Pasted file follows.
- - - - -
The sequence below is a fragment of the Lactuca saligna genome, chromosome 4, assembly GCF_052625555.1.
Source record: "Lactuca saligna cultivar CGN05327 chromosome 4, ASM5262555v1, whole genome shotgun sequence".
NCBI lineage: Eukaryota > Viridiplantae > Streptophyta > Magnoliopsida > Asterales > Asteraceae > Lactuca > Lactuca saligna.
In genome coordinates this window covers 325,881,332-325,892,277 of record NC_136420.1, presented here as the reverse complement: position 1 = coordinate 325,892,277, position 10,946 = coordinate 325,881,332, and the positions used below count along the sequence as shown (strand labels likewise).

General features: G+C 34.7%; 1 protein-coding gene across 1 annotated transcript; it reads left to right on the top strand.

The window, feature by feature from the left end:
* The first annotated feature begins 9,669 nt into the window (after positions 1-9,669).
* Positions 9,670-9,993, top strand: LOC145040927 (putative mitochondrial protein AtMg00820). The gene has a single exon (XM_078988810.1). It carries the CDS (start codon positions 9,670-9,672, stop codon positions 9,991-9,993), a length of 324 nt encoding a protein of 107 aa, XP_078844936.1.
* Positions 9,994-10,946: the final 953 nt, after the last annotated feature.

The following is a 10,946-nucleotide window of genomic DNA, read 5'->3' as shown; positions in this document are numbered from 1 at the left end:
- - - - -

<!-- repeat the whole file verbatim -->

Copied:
The sequence below is a fragment of the Lactuca saligna genome, chromosome 4, assembly GCF_052625555.1.
Source record: "Lactuca saligna cultivar CGN05327 chromosome 4, ASM5262555v1, whole genome shotgun sequence".
NCBI lineage: Eukaryota > Viridiplantae > Streptophyta > Magnoliopsida > Asterales > Asteraceae > Lactuca > Lactuca saligna.
In genome coordinates this window covers 325,881,332-325,892,277 of record NC_136420.1, presented here as the reverse complement: position 1 = coordinate 325,892,277, position 10,946 = coordinate 325,881,332, and the positions used below count along the sequence as shown (strand labels likewise).

General features: G+C 34.7%; 1 protein-coding gene across 1 annotated transcript; it reads left to right on the top strand.

The window, feature by feature from the left end:
* The first annotated feature begins 9,669 nt into the window (after positions 1-9,669).
* Positions 9,670-9,993, top strand: LOC145040927 (putative mitochondrial protein AtMg00820). The gene has a single exon (XM_078988810.1). It carries the CDS (start codon positions 9,670-9,672, stop codon positions 9,991-9,993), a length of 324 nt encoding a protein of 107 aa, XP_078844936.1.
* Positions 9,994-10,946: the final 953 nt, after the last annotated feature.

The following is a 10,946-nucleotide window of genomic DNA, read 5'->3' as shown; positions in this document are numbered from 1 at the left end: